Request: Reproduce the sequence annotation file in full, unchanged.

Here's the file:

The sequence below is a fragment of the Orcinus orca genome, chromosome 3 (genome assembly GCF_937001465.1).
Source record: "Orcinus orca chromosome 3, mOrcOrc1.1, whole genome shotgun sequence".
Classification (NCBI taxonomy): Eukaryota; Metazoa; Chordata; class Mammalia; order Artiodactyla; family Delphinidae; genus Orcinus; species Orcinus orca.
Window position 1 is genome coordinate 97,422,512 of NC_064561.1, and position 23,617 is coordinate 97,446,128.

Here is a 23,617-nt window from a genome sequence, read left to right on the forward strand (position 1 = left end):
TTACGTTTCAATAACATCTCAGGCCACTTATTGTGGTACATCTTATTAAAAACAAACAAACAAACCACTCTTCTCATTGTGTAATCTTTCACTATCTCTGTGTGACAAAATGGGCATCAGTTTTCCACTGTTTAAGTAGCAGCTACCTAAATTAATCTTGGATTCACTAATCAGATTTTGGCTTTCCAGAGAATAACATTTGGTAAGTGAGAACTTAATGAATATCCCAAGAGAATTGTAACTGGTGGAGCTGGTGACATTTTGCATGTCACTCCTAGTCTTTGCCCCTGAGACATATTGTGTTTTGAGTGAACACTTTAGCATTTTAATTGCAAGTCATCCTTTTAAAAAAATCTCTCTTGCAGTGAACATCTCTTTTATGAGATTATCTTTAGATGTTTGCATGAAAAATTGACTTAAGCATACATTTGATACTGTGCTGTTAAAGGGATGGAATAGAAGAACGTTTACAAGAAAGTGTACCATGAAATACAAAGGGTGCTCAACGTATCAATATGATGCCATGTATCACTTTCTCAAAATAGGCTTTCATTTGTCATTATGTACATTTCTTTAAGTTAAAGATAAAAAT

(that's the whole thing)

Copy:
The sequence below is a fragment of the Orcinus orca genome, chromosome 3 (genome assembly GCF_937001465.1).
Source record: "Orcinus orca chromosome 3, mOrcOrc1.1, whole genome shotgun sequence".
Classification (NCBI taxonomy): Eukaryota; Metazoa; Chordata; class Mammalia; order Artiodactyla; family Delphinidae; genus Orcinus; species Orcinus orca.
Window position 1 is genome coordinate 97,422,512 of NC_064561.1, and position 23,617 is coordinate 97,446,128.

Here is a 23,617-nt window from a genome sequence, read left to right on the forward strand (position 1 = left end):
TTACGTTTCAATAACATCTCAGGCCACTTATTGTGGTACATCTTATTAAAAACAAACAAACAAACCACTCTTCTCATTGTGTAATCTTTCACTATCTCTGTGTGACAAAATGGGCATCAGTTTTCCACTGTTTAAGTAGCAGCTACCTAAATTAATCTTGGATTCACTAATCAGATTTTGGCTTTCCAGAGAATAACATTTGGTAAGTGAGAACTTAATGAATATCCCAAGAGAATTGTAACTGGTGGAGCTGGTGACATTTTGCATGTCACTCCTAGTCTTTGCCCCTGAGACATATTGTGTTTTGAGTGAACACTTTAGCATTTTAATTGCAAGTCATCCTTTTAAAAAAATCTCTCTTGCAGTGAACATCTCTTTTATGAGATTATCTTTAGATGTTTGCATGAAAAATTGACTTAAGCATACATTTGATACTGTGCTGTTAAAGGGATGGAATAGAAGAACGTTTACAAGAAAGTGTACCATGAAATACAAAGGGTGCTCAACGTATCAATATGATGCCATGTATCACTTTCTCAAAATAGGCTTTCATTTGTCATTATGTACATTTCTTTAAGTTAAAGATAAAAAT